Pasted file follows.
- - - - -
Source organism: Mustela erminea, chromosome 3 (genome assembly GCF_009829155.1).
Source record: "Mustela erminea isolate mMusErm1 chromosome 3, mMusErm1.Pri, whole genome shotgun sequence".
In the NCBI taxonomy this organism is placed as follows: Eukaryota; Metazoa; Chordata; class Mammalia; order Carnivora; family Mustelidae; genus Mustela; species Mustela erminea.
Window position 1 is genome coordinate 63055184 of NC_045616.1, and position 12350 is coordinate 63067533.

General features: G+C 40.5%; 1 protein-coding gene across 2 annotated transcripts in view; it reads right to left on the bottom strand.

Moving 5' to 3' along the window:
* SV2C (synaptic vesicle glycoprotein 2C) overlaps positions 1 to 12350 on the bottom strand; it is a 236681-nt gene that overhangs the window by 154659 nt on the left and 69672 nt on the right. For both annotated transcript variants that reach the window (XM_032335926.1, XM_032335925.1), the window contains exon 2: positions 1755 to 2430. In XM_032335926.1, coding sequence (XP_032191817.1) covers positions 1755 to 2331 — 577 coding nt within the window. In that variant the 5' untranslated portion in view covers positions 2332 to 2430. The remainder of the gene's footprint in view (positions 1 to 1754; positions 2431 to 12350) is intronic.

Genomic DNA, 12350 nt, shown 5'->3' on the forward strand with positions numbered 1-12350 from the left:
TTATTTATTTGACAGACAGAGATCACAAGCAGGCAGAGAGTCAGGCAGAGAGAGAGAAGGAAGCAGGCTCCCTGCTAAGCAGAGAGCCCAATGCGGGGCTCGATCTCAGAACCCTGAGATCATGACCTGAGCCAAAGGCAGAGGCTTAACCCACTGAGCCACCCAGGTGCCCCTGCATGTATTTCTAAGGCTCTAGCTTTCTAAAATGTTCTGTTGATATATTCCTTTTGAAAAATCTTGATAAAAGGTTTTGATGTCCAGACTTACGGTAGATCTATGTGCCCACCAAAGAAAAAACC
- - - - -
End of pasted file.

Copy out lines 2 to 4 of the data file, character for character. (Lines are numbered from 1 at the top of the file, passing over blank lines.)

Source record: "Mustela erminea isolate mMusErm1 chromosome 3, mMusErm1.Pri, whole genome shotgun sequence".
In the NCBI taxonomy this organism is placed as follows: Eukaryota; Metazoa; Chordata; class Mammalia; order Carnivora; family Mustelidae; genus Mustela; species Mustela erminea.
Window position 1 is genome coordinate 63055184 of NC_045616.1, and position 12350 is coordinate 63067533.